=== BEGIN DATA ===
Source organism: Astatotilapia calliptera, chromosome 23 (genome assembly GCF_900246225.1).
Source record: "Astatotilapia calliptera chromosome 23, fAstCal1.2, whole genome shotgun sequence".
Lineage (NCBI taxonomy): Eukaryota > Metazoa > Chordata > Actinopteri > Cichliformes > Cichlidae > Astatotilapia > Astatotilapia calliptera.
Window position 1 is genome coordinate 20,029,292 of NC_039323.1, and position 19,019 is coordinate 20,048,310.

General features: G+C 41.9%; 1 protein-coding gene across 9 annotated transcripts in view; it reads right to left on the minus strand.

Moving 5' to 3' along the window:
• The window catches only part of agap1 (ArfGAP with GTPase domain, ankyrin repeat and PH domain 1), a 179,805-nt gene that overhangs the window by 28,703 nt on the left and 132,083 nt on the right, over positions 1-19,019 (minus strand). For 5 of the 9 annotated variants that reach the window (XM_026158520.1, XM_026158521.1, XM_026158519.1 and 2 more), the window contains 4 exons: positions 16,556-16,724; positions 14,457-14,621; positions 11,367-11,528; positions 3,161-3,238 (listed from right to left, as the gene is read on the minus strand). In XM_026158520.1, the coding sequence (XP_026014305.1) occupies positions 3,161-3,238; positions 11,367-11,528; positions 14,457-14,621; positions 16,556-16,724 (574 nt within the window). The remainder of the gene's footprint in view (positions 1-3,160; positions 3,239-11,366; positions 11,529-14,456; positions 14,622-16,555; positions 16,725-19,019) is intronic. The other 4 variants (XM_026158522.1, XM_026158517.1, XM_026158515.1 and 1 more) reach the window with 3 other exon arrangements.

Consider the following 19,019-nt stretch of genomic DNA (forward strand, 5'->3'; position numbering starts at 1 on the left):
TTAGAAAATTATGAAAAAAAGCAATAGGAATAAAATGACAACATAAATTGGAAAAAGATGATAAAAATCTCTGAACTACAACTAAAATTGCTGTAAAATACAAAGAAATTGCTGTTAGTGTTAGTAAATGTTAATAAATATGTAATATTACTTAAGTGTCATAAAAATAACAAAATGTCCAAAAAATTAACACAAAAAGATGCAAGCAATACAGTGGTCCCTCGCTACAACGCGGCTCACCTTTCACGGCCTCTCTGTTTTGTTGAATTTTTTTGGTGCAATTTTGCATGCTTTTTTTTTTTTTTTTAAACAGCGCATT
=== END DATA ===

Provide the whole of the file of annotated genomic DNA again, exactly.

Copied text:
Source organism: Astatotilapia calliptera, chromosome 23 (genome assembly GCF_900246225.1).
Source record: "Astatotilapia calliptera chromosome 23, fAstCal1.2, whole genome shotgun sequence".
Lineage (NCBI taxonomy): Eukaryota > Metazoa > Chordata > Actinopteri > Cichliformes > Cichlidae > Astatotilapia > Astatotilapia calliptera.
Window position 1 is genome coordinate 20,029,292 of NC_039323.1, and position 19,019 is coordinate 20,048,310.

General features: G+C 41.9%; 1 protein-coding gene across 9 annotated transcripts in view; it reads right to left on the minus strand.

Moving 5' to 3' along the window:
• The window catches only part of agap1 (ArfGAP with GTPase domain, ankyrin repeat and PH domain 1), a 179,805-nt gene that overhangs the window by 28,703 nt on the left and 132,083 nt on the right, over positions 1-19,019 (minus strand). For 5 of the 9 annotated variants that reach the window (XM_026158520.1, XM_026158521.1, XM_026158519.1 and 2 more), the window contains 4 exons: positions 16,556-16,724; positions 14,457-14,621; positions 11,367-11,528; positions 3,161-3,238 (listed from right to left, as the gene is read on the minus strand). In XM_026158520.1, the coding sequence (XP_026014305.1) occupies positions 3,161-3,238; positions 11,367-11,528; positions 14,457-14,621; positions 16,556-16,724 (574 nt within the window). The remainder of the gene's footprint in view (positions 1-3,160; positions 3,239-11,366; positions 11,529-14,456; positions 14,622-16,555; positions 16,725-19,019) is intronic. The other 4 variants (XM_026158522.1, XM_026158517.1, XM_026158515.1 and 1 more) reach the window with 3 other exon arrangements.

Consider the following 19,019-nt stretch of genomic DNA (forward strand, 5'->3'; position numbering starts at 1 on the left):
TTAGAAAATTATGAAAAAAAGCAATAGGAATAAAATGACAACATAAATTGGAAAAAGATGATAAAAATCTCTGAACTACAACTAAAATTGCTGTAAAATACAAAGAAATTGCTGTTAGTGTTAGTAAATGTTAATAAATATGTAATATTACTTAAGTGTCATAAAAATAACAAAATGTCCAAAAAATTAACACAAAAAGATGCAAGCAATACAGTGGTCCCTCGCTACAACGCGGCTCACCTTTCACGGCCTCTCTGTTTTGTTGAATTTTTTTGGTGCAATTTTGCATGCTTTTTTTTTTTTTTTTAAACAGCGCATT